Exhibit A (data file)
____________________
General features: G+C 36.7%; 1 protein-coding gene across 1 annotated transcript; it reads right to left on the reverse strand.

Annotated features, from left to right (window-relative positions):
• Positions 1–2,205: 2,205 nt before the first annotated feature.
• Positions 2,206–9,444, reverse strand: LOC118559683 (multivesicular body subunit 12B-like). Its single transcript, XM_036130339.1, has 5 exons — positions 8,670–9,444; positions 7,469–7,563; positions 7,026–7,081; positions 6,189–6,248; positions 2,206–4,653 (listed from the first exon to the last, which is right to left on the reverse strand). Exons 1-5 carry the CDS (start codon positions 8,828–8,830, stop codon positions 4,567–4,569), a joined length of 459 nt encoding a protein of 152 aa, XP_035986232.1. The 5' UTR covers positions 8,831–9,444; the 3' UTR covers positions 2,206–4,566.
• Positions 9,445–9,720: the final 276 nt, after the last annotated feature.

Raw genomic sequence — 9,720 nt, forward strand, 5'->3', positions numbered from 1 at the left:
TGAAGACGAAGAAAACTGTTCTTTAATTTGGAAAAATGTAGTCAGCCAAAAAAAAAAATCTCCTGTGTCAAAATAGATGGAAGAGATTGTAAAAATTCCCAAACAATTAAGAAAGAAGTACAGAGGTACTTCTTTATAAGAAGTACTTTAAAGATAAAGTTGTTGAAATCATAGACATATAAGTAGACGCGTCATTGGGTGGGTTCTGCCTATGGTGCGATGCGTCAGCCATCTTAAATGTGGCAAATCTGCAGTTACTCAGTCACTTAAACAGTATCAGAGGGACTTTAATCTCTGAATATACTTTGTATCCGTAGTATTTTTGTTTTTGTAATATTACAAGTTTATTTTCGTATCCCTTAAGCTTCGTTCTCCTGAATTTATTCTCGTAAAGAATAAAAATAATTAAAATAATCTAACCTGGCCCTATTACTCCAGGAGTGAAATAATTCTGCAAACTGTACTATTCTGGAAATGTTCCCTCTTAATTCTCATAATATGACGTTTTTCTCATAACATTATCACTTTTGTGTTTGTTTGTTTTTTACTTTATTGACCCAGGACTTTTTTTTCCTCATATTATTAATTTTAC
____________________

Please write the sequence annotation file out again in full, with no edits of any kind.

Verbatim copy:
General features: G+C 36.7%; 1 protein-coding gene across 1 annotated transcript; it reads right to left on the reverse strand.

Annotated features, from left to right (window-relative positions):
• Positions 1–2,205: 2,205 nt before the first annotated feature.
• Positions 2,206–9,444, reverse strand: LOC118559683 (multivesicular body subunit 12B-like). Its single transcript, XM_036130339.1, has 5 exons — positions 8,670–9,444; positions 7,469–7,563; positions 7,026–7,081; positions 6,189–6,248; positions 2,206–4,653 (listed from the first exon to the last, which is right to left on the reverse strand). Exons 1-5 carry the CDS (start codon positions 8,828–8,830, stop codon positions 4,567–4,569), a joined length of 459 nt encoding a protein of 152 aa, XP_035986232.1. The 5' UTR covers positions 8,831–9,444; the 3' UTR covers positions 2,206–4,566.
• Positions 9,445–9,720: the final 276 nt, after the last annotated feature.

Raw genomic sequence — 9,720 nt, forward strand, 5'->3', positions numbered from 1 at the left:
TGAAGACGAAGAAAACTGTTCTTTAATTTGGAAAAATGTAGTCAGCCAAAAAAAAAAATCTCCTGTGTCAAAATAGATGGAAGAGATTGTAAAAATTCCCAAACAATTAAGAAAGAAGTACAGAGGTACTTCTTTATAAGAAGTACTTTAAAGATAAAGTTGTTGAAATCATAGACATATAAGTAGACGCGTCATTGGGTGGGTTCTGCCTATGGTGCGATGCGTCAGCCATCTTAAATGTGGCAAATCTGCAGTTACTCAGTCACTTAAACAGTATCAGAGGGACTTTAATCTCTGAATATACTTTGTATCCGTAGTATTTTTGTTTTTGTAATATTACAAGTTTATTTTCGTATCCCTTAAGCTTCGTTCTCCTGAATTTATTCTCGTAAAGAATAAAAATAATTAAAATAATCTAACCTGGCCCTATTACTCCAGGAGTGAAATAATTCTGCAAACTGTACTATTCTGGAAATGTTCCCTCTTAATTCTCATAATATGACGTTTTTCTCATAACATTATCACTTTTGTGTTTGTTTGTTTTTTACTTTATTGACCCAGGACTTTTTTTTCCTCATATTATTAATTTTAC